- Warhol used an image of Prince captured by photographer Lynn Goldsmith for his silkscreen.
- Goldsmith asserted the Warhol foundation’s decision to license the image violated her copyright.
- The court’s decision could significantly change how courts interpret and enforce copyright law.
WASHINGTON – The Supreme Court on Wednesday appeared to wrestle with a case pitting Andy Warhol’s foundation against a rock ‘n’ roll photographer who claims the American pop artist violated her copyright by basing one of his colorful silkscreens on an image she captured in 1981 of the musician Prince.
Warhol’s foundation asserts the artwork falls under the fair use doctrine, which permits reproduction of copyrighted material without permission in some circumstances, such as for criticism. The silkscreen, the foundation says, qualifies because it was transformative – completely changing the message conveyed by the original photograph.
But the photographer, Lynn Goldsmith, counters that such a standard would make copyright “completely unworkable,” in part because it would ask judges to assess the meaning of a derivative artwork and whether it is transformative enough to be legal.
In nearly two hours of argument during which the justices traded a litany of hypotheticals and pop culture references, members of both the conservative and liberal wings seemed to wrestle with how courts are supposed to figure out when a secondary work of art qualifies as “transformative” enough to beat an infringement claim.
“How is a court to determine the message or meaning of works of art, like a photograph or a painting?” Associate Justice Samuel Alito asked the lawyer representing Warhol, at one point wondering how Warhol himself might have explained that meaning and how it differed from Goldsmith’s. “You make it sound simple, but maybe it’s not so simple.
“There can be a lot of dispute about what the meaning or the message is,” he said.
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Impact:How a Supreme Court case about Andy Warhol’s images of Prince could change the face of art
Guide:A look at the key cases pending before the Supreme Court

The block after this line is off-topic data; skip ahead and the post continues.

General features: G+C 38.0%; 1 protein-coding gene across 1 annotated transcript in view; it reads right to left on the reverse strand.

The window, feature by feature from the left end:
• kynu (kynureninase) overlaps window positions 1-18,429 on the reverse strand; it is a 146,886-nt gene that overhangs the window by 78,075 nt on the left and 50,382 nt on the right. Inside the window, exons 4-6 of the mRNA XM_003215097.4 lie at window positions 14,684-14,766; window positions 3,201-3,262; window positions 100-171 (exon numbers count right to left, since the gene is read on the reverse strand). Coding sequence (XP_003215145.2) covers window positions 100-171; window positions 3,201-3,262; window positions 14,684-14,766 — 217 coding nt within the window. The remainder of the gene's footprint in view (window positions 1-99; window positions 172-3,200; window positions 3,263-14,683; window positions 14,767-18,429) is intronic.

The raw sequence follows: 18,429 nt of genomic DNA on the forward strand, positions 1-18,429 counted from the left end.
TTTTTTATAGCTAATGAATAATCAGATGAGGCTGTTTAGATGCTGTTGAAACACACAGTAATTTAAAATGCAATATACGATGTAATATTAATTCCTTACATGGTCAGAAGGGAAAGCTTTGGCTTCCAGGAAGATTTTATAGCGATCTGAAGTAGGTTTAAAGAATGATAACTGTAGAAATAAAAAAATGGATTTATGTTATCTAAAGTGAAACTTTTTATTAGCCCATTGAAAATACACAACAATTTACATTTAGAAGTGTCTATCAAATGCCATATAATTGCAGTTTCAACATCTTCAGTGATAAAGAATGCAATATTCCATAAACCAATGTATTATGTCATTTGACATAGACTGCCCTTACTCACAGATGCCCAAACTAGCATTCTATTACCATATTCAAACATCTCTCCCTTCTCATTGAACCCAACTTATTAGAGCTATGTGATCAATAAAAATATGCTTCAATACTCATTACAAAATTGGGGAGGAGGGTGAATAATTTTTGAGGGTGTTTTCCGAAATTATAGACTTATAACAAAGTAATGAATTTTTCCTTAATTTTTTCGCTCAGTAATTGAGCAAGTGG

If an artist repainted a replica of the Mona Lisa with a blue dress, Alito suggested, most people might not see an important difference between the two images. But an expert in Renaissance art, Alito said, likely would perceive an enormously different message.
Associate Justice Elena Kagan wondered if the Warhol image doesn’t project a different message largely because Warhol himself is such a well recognized American artist.
“If you imagine Andy Warhol as a struggling young artist who we didn’t know anything about, and then you look at these two images, you might be tempted to say something like, ‘Well, I don’t get it. All he did was take somebody else’s photograph and put some color into it,'” Kagan said. “It seems that it’s harder than you say. We can’t always count on the fact that Andy Warhol was Andy Warhol to know how to make this inquiry.”
But Chief Justice John Roberts seemed to push back on that analysis at one point, recalling that Warhol’s position is that the silkscreen offered a vastly different meaning.
“It’s not just a different style. It’s a different purpose,” Roberts said. “One is…commentary on modern society. The other is to show what Prince looks like.”
The court’s decision in the case, which is not expected until next year, could significantly change how courts interpret and enforce copyright protection. Its decision may have sweeping implications for small businesses all the way up to the nation’s multi-billion movie industry, which filed a friend of the court brief in the case. Goldsmith argues Warhol’s test would upend copyright, allowing someone to reproduce a popular movie with a slightly altered ending and claim that it conveyed a new meaning and was not infringement.
The case is Andy Warhol Foundation for the Visual Arts v. Goldsmith.
The New York-based U.S. Court of Appeals for the Second Circuit sided with Goldsmith last year. Putting the two images of Prince side by side, the appeals court ruled Warhol’s piece wasn’t transformative because it “recognizably” derived from and retained “the essential elements” of Goldsmith’s photograph. Warhol’s attorneys say that test misreads earlier Supreme Court precedent and would make it difficult for artists to ever reference earlier works.
The Supreme Court weighed in on the issue in a landmark 1994 decision involving 2 Live Crew’s rendition of Roy Orbison’s “Oh, Pretty Woman.” A unanimous court sided with the hip-hop group, placing a heavy emphasis on the idea that the parody was “transformative” and so was a fair use under copyright law.
Last year, in another high-profile copyright case, a 6-2 majority ruled that code routines Google recycled from Oracle’s Java programming language to create its Android operating system did not violate copyright because it fell under the fair use provision.
Despite the seriousness of the issue as a cultural and economic matter, the hypothetical examples about the Mona Lisa, abstract modern art and whether air brushed photographs of attorneys conveyed new meaning created an air of levity at the nation’s highest court.
“Let’s say that I’m…a Prince fan, which I was in the 80s,” Associate Justice Clarence Thomas said at one point as he began to lay out a hypothetical question.
“No longer?” Kagan interjected as Thomas and the courtroom broke into laughter.
Thomas paused before allowing, “well, only on Thursday nights.”